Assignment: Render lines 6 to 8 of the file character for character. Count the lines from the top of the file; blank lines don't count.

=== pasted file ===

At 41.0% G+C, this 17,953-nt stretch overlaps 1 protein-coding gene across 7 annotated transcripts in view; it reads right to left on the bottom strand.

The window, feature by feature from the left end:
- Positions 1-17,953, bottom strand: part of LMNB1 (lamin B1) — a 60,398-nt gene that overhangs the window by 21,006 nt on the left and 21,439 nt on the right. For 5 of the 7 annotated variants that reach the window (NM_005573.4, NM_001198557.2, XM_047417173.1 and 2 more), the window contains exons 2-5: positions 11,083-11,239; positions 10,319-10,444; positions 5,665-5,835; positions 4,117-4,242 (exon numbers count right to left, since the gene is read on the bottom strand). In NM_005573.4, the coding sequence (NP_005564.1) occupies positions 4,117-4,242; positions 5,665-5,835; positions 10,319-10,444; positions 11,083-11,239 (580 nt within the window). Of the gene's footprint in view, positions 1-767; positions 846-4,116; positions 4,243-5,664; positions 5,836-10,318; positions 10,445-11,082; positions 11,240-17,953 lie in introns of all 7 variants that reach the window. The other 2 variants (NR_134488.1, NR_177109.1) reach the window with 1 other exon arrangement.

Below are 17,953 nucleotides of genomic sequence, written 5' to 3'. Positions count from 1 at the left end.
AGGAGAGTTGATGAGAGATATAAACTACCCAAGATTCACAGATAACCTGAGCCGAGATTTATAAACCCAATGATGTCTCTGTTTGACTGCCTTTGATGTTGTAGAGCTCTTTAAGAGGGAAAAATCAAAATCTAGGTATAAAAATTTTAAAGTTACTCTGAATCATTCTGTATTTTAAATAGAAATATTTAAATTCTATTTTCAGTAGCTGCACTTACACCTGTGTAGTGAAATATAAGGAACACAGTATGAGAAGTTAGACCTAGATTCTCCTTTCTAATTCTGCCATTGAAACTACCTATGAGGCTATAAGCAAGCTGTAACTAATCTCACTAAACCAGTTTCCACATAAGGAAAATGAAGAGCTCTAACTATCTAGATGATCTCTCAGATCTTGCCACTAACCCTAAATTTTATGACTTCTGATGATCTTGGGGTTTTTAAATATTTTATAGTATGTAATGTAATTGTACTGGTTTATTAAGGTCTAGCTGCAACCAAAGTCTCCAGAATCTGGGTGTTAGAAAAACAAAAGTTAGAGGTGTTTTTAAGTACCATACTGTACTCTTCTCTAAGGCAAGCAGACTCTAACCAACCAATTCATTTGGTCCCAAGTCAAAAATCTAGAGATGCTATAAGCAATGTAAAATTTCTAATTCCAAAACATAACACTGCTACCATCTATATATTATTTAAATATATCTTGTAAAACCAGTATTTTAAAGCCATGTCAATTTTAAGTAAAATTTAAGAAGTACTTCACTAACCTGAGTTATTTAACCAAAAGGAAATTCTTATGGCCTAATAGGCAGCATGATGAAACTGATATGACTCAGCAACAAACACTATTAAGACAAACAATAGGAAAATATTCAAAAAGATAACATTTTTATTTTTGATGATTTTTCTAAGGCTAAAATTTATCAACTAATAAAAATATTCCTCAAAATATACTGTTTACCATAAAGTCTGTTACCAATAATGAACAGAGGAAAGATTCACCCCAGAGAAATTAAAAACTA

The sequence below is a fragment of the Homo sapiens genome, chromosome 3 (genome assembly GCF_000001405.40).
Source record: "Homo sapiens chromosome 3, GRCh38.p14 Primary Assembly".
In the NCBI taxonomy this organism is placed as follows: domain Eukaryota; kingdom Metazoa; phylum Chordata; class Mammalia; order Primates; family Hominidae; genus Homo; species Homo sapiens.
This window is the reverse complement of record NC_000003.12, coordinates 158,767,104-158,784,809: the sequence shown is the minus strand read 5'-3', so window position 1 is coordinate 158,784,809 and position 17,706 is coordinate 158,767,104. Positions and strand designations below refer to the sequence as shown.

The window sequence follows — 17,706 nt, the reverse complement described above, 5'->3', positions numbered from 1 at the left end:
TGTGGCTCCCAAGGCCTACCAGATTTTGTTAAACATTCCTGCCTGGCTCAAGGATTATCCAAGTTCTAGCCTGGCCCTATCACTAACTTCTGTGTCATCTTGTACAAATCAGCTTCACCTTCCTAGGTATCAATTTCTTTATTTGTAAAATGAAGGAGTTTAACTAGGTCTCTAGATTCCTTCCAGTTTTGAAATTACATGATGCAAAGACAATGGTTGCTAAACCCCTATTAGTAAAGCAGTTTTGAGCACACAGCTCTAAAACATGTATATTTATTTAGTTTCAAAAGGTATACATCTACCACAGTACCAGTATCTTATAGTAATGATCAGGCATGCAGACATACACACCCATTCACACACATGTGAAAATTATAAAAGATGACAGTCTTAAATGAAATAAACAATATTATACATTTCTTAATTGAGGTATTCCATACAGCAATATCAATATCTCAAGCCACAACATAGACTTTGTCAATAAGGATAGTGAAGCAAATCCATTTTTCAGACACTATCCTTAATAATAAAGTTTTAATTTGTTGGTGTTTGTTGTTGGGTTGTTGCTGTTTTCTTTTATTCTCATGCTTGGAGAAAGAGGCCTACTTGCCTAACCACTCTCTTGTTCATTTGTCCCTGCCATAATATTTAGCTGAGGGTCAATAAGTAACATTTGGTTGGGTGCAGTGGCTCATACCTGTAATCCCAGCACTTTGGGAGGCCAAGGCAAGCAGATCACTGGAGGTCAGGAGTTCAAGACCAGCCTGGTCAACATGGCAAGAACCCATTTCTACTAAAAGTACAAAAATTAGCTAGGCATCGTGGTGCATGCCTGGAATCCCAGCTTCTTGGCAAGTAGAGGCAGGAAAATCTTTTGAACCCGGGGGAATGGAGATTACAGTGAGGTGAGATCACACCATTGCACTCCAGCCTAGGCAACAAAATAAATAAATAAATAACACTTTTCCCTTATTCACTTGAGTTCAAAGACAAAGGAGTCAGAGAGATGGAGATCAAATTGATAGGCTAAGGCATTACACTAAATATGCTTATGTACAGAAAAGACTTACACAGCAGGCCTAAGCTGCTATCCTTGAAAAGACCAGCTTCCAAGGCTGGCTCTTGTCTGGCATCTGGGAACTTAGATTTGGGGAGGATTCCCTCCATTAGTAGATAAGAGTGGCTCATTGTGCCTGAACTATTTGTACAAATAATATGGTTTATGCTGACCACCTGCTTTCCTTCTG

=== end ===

The sequence below is a fragment of the Homo sapiens genome, chromosome 3 (genome assembly GCF_000001405.40).
Source record: "Homo sapiens chromosome 3, GRCh38.p14 Primary Assembly".
In the NCBI taxonomy this organism is placed as follows: domain Eukaryota; kingdom Metazoa; phylum Chordata; class Mammalia; order Primates; family Hominidae; genus Homo; species Homo sapiens.